Manufacturing is a complex business. It has become a truly global operation for many organisations, and this has meant that supply chains have evolved, diversified and grown.
While this can mean better results for the customer, delivering more varied and sophisticated end products, it also means manufacturing businesses have, in some ways, become more vulnerable. With supplier consolidation, lean manufacturing, just-in-time inventory, changing political landscapes and expansion into emerging markets, manufacturers have much to consider.
So, what are the main risks when it comes to supply chains for manufacturers?
Here, we identify the top five to help you plan for key eventualities.
The range of risks involved with the movement of raw materials, equipment, parts and finished goods is vast. It often includes several journeys. This has always been the case, but now the extra complications of Brexit and Covid-19 have made overseas logistics even more challenging. The recent Suez Canal blockage illustrated how easily things can go wrong and how one incident can impact so many. Around 12% of global trade1 is trafficked through the narrow waterway so that ships travelling between Europe and Asia don’t have to travel around Africa.
When a container ship ran aground in March this year, it took almost a week to free, causing huge disruption. Although the canal is now clear, it’s likely to continue to impact shipping costs to Europe. This is undoubtedly unwelcome news for manufacturers and insurers, discussions are in place2 to pay out millions in compensation to the canal operator. And while the ship itself was likely to be insured for around $200m3, there is still its contents to consider as well as the 300+ ships delayed by the blockage. While most logistical hurdles are not this huge, it shows how quickly a supply chain can be thrown into complete disarray.
Weather and natural disasters
Earthquakes and tsunamis at one end of the scale can have an immediate impact on whole areas, while sudden freezing and thawing can cause floods or power cuts on site. When considering any business continuity plan, ensure you factor in any suppliers based in countries likely to be affected by such weather disruptions. These events can’t often be predicted with any great accuracy, but are acknowledged as some of the key exposures in the global risks report, prepared by the World Economic Forum4.
Failure of service
There are several reasons for the failure of service from a supplier. The main one would be their going insolvent5. In March 2021 alone, 1562 UK companies became insolvent , leaving a trail of customers in their wake. However, the full effect of Covid-19 has yet to be realised, so this number could increase. Another reason for failure of service could be a product being recalled and therefore not being delivered, or issues identified from a health and safety check at a supplier’s premises, meaning changes need to be made. While these are temporary setbacks, they can still cause disruptions to your supply chain, delays for your customers, and more challenges for you.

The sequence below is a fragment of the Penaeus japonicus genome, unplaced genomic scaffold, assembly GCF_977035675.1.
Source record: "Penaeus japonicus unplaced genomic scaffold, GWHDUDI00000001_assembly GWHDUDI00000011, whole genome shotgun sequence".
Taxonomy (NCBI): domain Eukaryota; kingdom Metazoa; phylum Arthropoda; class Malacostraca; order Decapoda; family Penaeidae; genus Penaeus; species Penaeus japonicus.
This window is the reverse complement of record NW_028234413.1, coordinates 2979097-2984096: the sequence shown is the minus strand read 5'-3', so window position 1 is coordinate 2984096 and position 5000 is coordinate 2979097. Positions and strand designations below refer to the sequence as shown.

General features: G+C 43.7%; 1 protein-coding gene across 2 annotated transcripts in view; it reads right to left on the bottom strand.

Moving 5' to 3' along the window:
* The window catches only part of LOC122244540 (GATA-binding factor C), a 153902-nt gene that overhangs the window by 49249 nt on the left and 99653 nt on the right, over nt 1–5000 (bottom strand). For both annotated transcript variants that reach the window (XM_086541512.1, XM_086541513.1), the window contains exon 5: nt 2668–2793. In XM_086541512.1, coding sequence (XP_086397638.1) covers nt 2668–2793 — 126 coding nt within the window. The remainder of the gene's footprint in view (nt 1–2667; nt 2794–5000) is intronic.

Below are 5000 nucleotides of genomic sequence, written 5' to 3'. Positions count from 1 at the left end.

Increase of procurement costs
This is seen by manufacturers across Europe as the impact of Brexit starts to become clear. Raw materials and components are becoming more expensive6 to transport. It means that many companies may look to new suppliers closer to home in order to avoid the increase in paperwork and the costs attached7. Even before Brexit, existing economic downturns or changes in global economic climates could impact on trade8. Fluctuations in costs can and do occur, which may impact your entire profit margin.
One of the fastest-growing risks impacting organisations worldwide, cyber has been a threat for some time, thanks to the rate of technological advancements.
Manufacturers are especially vulnerable to three main types of cyber threats; phishing attacks, ransomware attacks and internal breaches, mainly due to changes in supply chains and management9.
Back in 2019, Norsk Hydro, who are one of the world’s largest producers of light-weight metals, was the subject of a major cyber-attack. The attack forced the company to cease some of its production and switch to manual operation, leading to costs of $52 million10. Hackers are targeting all types of industries and organisations, meaning an entire supply chain is potentially vulnerable at any given time.
These events can’t always be predicted or prevented. However, the financial impact can be prepared for with the right risk management and insurance. If you’re looking for advice then why not view our Top five supply chain management tips for Manufacturers article.